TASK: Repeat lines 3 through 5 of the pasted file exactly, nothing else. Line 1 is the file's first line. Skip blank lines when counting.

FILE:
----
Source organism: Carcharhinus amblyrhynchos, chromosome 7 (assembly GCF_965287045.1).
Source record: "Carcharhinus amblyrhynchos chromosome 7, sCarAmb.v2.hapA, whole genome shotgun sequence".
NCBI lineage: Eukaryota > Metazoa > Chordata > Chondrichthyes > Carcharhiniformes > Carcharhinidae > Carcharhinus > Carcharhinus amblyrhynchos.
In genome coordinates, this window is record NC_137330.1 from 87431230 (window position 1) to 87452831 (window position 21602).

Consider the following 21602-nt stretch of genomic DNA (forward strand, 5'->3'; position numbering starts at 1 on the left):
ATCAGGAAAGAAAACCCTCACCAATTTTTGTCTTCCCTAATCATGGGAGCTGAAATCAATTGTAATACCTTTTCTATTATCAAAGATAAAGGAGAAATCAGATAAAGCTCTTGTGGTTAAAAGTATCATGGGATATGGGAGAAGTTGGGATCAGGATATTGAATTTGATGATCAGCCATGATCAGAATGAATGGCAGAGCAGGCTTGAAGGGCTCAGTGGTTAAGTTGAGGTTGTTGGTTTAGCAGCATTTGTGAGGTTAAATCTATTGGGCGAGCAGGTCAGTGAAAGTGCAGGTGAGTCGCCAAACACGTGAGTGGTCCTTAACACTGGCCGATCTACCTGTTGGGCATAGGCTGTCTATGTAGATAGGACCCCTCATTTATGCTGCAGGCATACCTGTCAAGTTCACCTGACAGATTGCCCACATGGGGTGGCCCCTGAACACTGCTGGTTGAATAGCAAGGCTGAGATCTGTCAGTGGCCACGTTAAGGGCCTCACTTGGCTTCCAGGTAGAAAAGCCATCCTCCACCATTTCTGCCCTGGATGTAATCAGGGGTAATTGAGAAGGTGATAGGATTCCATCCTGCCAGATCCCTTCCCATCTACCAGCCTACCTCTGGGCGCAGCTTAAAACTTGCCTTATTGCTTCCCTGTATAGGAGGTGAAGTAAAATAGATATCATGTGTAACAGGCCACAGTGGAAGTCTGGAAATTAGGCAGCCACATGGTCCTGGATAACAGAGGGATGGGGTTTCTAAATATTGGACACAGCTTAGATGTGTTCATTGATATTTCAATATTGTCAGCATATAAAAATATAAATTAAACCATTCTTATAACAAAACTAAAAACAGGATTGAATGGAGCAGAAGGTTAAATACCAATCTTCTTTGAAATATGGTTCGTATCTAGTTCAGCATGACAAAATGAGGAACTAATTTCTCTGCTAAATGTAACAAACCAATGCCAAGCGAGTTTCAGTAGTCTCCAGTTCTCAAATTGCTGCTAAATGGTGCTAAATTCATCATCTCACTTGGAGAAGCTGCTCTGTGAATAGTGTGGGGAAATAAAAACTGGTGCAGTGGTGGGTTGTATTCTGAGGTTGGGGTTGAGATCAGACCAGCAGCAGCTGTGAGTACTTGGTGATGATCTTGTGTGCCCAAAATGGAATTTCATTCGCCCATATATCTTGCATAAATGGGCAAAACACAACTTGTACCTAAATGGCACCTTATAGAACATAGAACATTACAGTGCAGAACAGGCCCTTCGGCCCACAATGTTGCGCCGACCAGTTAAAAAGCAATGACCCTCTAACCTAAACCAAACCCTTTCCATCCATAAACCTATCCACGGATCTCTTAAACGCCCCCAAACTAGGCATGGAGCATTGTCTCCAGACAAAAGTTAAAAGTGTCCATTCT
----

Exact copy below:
NCBI lineage: Eukaryota > Metazoa > Chordata > Chondrichthyes > Carcharhiniformes > Carcharhinidae > Carcharhinus > Carcharhinus amblyrhynchos.
In genome coordinates, this window is record NC_137330.1 from 87431230 (window position 1) to 87452831 (window position 21602).

Consider the following 21602-nt stretch of genomic DNA (forward strand, 5'->3'; position numbering starts at 1 on the left):